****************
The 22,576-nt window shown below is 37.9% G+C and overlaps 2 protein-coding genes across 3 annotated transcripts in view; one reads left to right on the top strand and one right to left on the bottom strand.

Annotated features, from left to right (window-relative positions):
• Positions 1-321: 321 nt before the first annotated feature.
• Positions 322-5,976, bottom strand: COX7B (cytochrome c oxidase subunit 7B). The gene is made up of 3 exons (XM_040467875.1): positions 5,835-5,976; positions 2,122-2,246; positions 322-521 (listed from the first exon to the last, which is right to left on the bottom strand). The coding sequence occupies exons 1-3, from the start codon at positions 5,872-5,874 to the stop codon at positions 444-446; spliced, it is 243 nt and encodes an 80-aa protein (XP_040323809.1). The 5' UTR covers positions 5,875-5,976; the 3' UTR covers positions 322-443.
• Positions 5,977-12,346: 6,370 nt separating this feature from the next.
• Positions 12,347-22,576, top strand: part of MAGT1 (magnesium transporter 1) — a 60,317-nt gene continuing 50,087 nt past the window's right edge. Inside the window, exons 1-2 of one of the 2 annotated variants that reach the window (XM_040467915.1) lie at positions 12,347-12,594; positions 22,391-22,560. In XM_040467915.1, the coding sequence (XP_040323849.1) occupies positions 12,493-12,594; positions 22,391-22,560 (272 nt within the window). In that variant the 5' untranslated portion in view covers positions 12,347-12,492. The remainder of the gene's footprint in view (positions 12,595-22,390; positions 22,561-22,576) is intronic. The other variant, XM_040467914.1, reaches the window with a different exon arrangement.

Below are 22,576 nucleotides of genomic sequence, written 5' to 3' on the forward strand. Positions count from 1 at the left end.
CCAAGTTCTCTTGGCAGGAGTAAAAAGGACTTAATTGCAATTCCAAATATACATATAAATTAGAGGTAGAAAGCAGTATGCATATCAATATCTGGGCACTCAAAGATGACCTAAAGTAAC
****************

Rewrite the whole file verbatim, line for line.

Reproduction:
The 22,576-nt window shown below is 37.9% G+C and overlaps 2 protein-coding genes across 3 annotated transcripts in view; one reads left to right on the top strand and one right to left on the bottom strand.

Annotated features, from left to right (window-relative positions):
• Positions 1-321: 321 nt before the first annotated feature.
• Positions 322-5,976, bottom strand: COX7B (cytochrome c oxidase subunit 7B). The gene is made up of 3 exons (XM_040467875.1): positions 5,835-5,976; positions 2,122-2,246; positions 322-521 (listed from the first exon to the last, which is right to left on the bottom strand). The coding sequence occupies exons 1-3, from the start codon at positions 5,872-5,874 to the stop codon at positions 444-446; spliced, it is 243 nt and encodes an 80-aa protein (XP_040323809.1). The 5' UTR covers positions 5,875-5,976; the 3' UTR covers positions 322-443.
• Positions 5,977-12,346: 6,370 nt separating this feature from the next.
• Positions 12,347-22,576, top strand: part of MAGT1 (magnesium transporter 1) — a 60,317-nt gene continuing 50,087 nt past the window's right edge. Inside the window, exons 1-2 of one of the 2 annotated variants that reach the window (XM_040467915.1) lie at positions 12,347-12,594; positions 22,391-22,560. In XM_040467915.1, the coding sequence (XP_040323849.1) occupies positions 12,493-12,594; positions 22,391-22,560 (272 nt within the window). In that variant the 5' untranslated portion in view covers positions 12,347-12,492. The remainder of the gene's footprint in view (positions 12,595-22,390; positions 22,561-22,576) is intronic. The other variant, XM_040467914.1, reaches the window with a different exon arrangement.

Below are 22,576 nucleotides of genomic sequence, written 5' to 3' on the forward strand. Positions count from 1 at the left end.
CCAAGTTCTCTTGGCAGGAGTAAAAAGGACTTAATTGCAATTCCAAATATACATATAAATTAGAGGTAGAAAGCAGTATGCATATCAATATCTGGGCACTCAAAGATGACCTAAAGTAAC